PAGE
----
Play Store Removes Apps for Personal Data Harvesting

Akesh Partel


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As reported by BBC, Google has recently removed a bunch of apps from Play Store. The apps were found to gather personal data, including phone numbers, location data, and emails of users. Some of the apps also included the Sharkbot malware that was accused of stealing bank information. Third parties managed to collect data from over 15,000 users before those apps were deleted. 

Hard to Tell

As the report says, the infected apps were quite hard to be called malicious as they included a QR scanner, a Muslim prayer app, and a simple weather app. Some of the apps were downloaded over 1 million times, but it wasn’t possible to determine if they stole data or not. 


Google says that Play Store requires all developers to comply with its strict policies. Any malicious, deceptive, or abusive apps are prohibited from the platform. Besides, all the developers are instructed to be transparent about all the information they gather and share with third parties. However, Google still needs time to identify and remove such apps as not all developers comply.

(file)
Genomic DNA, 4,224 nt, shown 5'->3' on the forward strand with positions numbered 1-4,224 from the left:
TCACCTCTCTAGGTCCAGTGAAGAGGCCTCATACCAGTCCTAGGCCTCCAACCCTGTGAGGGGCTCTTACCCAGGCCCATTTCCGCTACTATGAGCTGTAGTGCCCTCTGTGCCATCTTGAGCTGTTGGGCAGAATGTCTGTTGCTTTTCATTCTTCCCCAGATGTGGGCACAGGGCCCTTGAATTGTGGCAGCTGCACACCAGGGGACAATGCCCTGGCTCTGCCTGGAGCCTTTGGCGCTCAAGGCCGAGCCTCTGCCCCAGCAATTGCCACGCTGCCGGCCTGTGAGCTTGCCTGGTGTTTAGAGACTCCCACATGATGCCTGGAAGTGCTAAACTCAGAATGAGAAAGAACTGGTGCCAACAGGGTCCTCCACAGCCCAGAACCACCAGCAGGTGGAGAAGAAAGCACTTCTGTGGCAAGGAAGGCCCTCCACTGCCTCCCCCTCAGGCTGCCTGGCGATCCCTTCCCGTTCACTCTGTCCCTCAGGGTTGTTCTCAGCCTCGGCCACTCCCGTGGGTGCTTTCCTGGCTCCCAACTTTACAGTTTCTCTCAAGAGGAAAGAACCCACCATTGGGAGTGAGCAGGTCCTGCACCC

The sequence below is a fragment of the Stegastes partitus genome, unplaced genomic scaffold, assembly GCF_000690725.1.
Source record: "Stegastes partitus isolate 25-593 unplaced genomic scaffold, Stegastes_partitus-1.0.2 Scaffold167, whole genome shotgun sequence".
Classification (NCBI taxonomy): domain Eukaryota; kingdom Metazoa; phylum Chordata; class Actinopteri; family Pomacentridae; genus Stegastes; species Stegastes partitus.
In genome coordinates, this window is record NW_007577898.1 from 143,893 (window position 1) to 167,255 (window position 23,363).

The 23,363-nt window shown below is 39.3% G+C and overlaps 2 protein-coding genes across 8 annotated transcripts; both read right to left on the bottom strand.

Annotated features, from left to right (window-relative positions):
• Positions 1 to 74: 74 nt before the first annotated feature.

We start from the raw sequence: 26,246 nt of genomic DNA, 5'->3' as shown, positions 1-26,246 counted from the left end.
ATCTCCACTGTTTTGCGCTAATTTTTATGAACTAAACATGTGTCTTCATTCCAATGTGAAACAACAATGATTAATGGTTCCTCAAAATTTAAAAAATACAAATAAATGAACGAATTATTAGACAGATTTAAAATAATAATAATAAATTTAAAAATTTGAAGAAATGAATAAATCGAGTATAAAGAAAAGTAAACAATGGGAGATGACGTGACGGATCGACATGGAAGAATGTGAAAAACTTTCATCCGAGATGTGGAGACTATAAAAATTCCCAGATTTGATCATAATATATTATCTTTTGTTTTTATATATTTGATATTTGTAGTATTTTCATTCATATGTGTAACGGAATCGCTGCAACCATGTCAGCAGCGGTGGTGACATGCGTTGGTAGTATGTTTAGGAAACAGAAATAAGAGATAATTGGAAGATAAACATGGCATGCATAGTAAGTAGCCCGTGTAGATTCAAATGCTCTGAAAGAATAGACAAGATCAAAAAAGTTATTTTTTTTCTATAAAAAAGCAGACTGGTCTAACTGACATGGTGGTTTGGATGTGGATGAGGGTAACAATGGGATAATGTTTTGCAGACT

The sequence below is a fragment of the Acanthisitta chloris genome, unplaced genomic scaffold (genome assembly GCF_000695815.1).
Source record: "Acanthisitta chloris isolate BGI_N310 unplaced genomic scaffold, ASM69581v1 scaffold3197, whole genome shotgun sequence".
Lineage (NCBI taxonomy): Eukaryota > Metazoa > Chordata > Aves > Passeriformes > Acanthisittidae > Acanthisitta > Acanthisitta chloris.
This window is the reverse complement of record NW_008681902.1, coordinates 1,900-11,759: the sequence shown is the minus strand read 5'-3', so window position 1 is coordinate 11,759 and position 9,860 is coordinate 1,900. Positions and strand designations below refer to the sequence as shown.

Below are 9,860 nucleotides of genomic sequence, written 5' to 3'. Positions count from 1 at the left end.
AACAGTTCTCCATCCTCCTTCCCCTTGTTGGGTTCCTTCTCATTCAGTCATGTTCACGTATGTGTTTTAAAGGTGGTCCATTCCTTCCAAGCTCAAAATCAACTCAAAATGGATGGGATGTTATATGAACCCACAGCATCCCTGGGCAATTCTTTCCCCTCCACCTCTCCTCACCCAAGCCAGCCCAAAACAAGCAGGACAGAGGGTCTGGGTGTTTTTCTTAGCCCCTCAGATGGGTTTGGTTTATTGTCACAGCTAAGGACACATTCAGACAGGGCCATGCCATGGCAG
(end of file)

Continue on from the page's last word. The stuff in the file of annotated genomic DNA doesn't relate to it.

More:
For example, Sharkbot-infected apps could use the enabled geofencing feature on attacked phones to steal logins and passcodes of users from the UK and Italy. Another recently identified app included a sneaky trojan masked as an open-source alternative to a similar popular app. Over 10K users installed it before it was eliminated. 

Questionable Security

It’s great that Google manages to detect and delete malicious apps, but the question is why the company can’t moderate the Play Store better to eliminate such apps before they become available for download. Hopefully, Google knows what to do with this problem and will soon make its store as secure as Apple’s. Have you ever downloaded malicious apps? Did they steal something from you? You can tell about your experience in the comments and share this report with other Android users to make them aware of the threats.